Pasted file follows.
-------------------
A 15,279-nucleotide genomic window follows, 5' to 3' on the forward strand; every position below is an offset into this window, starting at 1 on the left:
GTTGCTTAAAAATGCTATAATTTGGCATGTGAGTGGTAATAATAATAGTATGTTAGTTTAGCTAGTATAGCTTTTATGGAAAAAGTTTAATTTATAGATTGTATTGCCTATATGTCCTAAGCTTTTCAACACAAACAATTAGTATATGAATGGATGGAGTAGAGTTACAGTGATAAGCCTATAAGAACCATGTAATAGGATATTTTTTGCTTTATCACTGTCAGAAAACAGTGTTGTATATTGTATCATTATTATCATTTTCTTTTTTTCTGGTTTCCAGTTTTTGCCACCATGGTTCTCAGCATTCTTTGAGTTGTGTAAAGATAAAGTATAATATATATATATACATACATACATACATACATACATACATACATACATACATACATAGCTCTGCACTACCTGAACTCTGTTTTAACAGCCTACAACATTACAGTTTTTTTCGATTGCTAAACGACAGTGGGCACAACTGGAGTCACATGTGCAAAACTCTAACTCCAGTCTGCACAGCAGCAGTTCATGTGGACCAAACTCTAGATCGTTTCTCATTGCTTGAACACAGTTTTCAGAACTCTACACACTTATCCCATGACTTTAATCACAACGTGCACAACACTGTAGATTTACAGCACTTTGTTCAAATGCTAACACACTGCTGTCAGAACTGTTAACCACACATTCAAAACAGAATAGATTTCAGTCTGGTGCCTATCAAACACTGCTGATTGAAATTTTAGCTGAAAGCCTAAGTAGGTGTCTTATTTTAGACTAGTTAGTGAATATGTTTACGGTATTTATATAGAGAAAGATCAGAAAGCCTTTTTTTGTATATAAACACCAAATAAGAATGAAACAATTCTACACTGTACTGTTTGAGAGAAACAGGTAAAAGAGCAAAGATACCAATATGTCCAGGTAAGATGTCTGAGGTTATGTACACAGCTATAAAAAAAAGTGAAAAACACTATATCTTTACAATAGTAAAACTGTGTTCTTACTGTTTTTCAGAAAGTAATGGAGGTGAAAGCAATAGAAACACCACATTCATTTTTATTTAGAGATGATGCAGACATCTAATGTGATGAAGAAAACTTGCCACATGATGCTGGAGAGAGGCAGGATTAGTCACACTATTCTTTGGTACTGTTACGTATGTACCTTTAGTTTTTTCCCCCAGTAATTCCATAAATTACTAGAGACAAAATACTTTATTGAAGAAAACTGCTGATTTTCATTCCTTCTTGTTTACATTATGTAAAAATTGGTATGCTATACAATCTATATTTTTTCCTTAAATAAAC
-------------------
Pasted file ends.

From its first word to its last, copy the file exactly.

A 15,279-nucleotide genomic window follows, 5' to 3' on the forward strand; every position below is an offset into this window, starting at 1 on the left:
GTTGCTTAAAAATGCTATAATTTGGCATGTGAGTGGTAATAATAATAGTATGTTAGTTTAGCTAGTATAGCTTTTATGGAAAAAGTTTAATTTATAGATTGTATTGCCTATATGTCCTAAGCTTTTCAACACAAACAATTAGTATATGAATGGATGGAGTAGAGTTACAGTGATAAGCCTATAAGAACCATGTAATAGGATATTTTTTGCTTTATCACTGTCAGAAAACAGTGTTGTATATTGTATCATTATTATCATTTTCTTTTTTTCTGGTTTCCAGTTTTTGCCACCATGGTTCTCAGCATTCTTTGAGTTGTGTAAAGATAAAGTATAATATATATATATACATACATACATACATACATACATACATACATACATACATACATAGCTCTGCACTACCTGAACTCTGTTTTAACAGCCTACAACATTACAGTTTTTTTCGATTGCTAAACGACAGTGGGCACAACTGGAGTCACATGTGCAAAACTCTAACTCCAGTCTGCACAGCAGCAGTTCATGTGGACCAAACTCTAGATCGTTTCTCATTGCTTGAACACAGTTTTCAGAACTCTACACACTTATCCCATGACTTTAATCACAACGTGCACAACACTGTAGATTTACAGCACTTTGTTCAAATGCTAACACACTGCTGTCAGAACTGTTAACCACACATTCAAAACAGAATAGATTTCAGTCTGGTGCCTATCAAACACTGCTGATTGAAATTTTAGCTGAAAGCCTAAGTAGGTGTCTTATTTTAGACTAGTTAGTGAATATGTTTACGGTATTTATATAGAGAAAGATCAGAAAGCCTTTTTTTGTATATAAACACCAAATAAGAATGAAACAATTCTACACTGTACTGTTTGAGAGAAACAGGTAAAAGAGCAAAGATACCAATATGTCCAGGTAAGATGTCTGAGGTTATGTACACAGCTATAAAAAAAAGTGAAAAACACTATATCTTTACAATAGTAAAACTGTGTTCTTACTGTTTTTCAGAAAGTAATGGAGGTGAAAGCAATAGAAACACCACATTCATTTTTATTTAGAGATGATGCAGACATCTAATGTGATGAAGAAAACTTGCCACATGATGCTGGAGAGAGGCAGGATTAGTCACACTATTCTTTGGTACTGTTACGTATGTACCTTTAGTTTTTTCCCCCAGTAATTCCATAAATTACTAGAGACAAAATACTTTATTGAAGAAAACTGCTGATTTTCATTCCTTCTTGTTTACATTATGTAAAAATTGGTATGCTATACAATCTATATTTTTTCCTTAAATAAAC